Paffendorf, Carter, and a few people they’d met in San Francisco—including Larry Sheradon, now Loveland’s lead developer and chief technology officer—decided that the Motor City could be a stage for some ideas they were having about virtual worlds, virtual goods, micropayments, and actual real estate. They found a studio in a Detroit artists’ mecca and former auto factory called the Russell Industrial Center, laid out a 10,000-square-inch-grid on the floor, and started pre-selling square-inch parcels on Kickstarter, a fundraising site for indie projects.
The proceeds allowed them to buy an actual lot, at 8887 East Vernor Highway. To help new “inchvestors” visualize what they’d purchased, Paffendorf and Sheradon built their own “entertainment fundraising” system that was part progress bar, part virtual map. “As money came in through PayPal, their payments were represented in these beautiful, rainbow-colored blocks that were also interactive objects leading to their personal profiles,” Paffendorf explains. “But what we were almost accidentally building was a social network for space, for geography itself.”
As a supplement to the virtual map, Loveland team member Alan Languirand also built a streaming webcam that looked down on the East Vernor lot, so that owners could see their actual inch-square properties. The camera was stowed in a birdhouse and powered by a solar panel at the top of a 21-foot metal pole. Unfortunately, the arrangement was short-lived. “On the first day, somebody chopped it down and stole the solar panel,” says Paffendorf.
For the second microhood, Hello World, the Loveland team decided to try something different. It’s putting half of the money from inchvestors into community grants. One is a giant outdoor sculpture of a cat, designed to help revitalize the area around a key pedestrian overpass. Other grants have gone to a project to rehabilitate Spaulding Court, a row of Corktown townhouses that have deteriorated into crime havens; a series of online documentaries called “Detroit Lives!”; the Georgia Street Community Collective garden; and a community art gallery called the Yes Farm. So if you’re buying land in Hello World, “You can do it because you want the inches, or because you want to buy art supplies for kids,” says Paffendorf.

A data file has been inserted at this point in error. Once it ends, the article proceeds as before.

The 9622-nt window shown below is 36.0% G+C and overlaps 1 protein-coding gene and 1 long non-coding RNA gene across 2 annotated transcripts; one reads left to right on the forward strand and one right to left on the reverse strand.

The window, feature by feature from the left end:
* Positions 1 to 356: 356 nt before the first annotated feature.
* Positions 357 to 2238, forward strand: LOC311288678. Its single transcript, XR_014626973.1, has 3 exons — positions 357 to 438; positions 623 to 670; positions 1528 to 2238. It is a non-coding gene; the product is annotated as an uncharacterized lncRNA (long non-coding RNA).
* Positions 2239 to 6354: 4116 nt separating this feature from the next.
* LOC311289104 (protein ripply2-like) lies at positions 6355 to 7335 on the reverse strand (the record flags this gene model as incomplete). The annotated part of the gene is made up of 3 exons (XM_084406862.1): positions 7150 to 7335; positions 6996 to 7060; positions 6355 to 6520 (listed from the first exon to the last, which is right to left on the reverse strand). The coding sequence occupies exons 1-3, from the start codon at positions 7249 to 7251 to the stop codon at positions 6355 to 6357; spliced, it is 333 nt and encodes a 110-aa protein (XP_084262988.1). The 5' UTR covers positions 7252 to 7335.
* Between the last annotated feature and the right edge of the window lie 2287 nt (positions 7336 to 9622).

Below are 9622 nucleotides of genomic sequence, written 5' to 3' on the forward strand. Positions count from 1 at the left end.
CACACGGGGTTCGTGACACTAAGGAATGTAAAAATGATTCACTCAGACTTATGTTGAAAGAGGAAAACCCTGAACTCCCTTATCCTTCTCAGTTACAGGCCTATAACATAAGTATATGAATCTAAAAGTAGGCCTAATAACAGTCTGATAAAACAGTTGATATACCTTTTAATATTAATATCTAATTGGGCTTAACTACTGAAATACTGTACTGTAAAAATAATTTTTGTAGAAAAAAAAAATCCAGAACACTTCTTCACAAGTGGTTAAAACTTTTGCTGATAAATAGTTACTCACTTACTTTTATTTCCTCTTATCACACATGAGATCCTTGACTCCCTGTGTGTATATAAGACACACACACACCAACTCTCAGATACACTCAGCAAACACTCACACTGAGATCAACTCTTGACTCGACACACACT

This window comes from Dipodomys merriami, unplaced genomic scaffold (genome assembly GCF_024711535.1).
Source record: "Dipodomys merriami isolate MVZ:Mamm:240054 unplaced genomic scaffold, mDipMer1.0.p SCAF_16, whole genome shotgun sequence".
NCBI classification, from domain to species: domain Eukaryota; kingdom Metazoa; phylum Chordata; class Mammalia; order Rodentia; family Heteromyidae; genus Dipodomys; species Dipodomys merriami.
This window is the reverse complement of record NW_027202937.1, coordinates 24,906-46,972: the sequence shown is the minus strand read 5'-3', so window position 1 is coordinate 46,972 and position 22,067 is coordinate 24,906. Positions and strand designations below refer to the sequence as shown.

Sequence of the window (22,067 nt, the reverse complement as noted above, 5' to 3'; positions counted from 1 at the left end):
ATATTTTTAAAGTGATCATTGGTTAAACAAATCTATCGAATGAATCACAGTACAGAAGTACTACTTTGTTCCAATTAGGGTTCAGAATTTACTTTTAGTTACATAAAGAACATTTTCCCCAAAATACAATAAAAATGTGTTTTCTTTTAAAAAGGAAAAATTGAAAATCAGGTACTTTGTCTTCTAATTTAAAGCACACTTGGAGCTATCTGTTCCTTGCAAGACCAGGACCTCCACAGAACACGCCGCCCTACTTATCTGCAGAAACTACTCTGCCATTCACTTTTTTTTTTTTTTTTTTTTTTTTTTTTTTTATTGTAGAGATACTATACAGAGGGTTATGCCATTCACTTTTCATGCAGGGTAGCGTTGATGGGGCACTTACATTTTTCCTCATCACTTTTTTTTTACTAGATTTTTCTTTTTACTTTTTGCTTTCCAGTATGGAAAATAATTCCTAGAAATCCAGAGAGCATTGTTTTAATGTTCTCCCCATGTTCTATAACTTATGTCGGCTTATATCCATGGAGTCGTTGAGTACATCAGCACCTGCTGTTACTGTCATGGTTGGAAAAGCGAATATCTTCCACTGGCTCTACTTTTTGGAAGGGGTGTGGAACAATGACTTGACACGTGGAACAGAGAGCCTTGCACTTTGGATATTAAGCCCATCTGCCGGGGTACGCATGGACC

Just as Loveland was putting Hello World together, a call came from Jeff DeBruyn, a community organizer and president of the Corktown Residents’ Council, asking whether the group wanted to help transform a pair of houses at 2230 and 2236 14th Street, across the park from what Paffendorf calls “Detroit’s most iconic empty building”—the old Michigan Central terminal. “It’s one of those buildings that has gone over the line from dilapidated to Roman ruin status,” he jokes. “It’s beautiful.”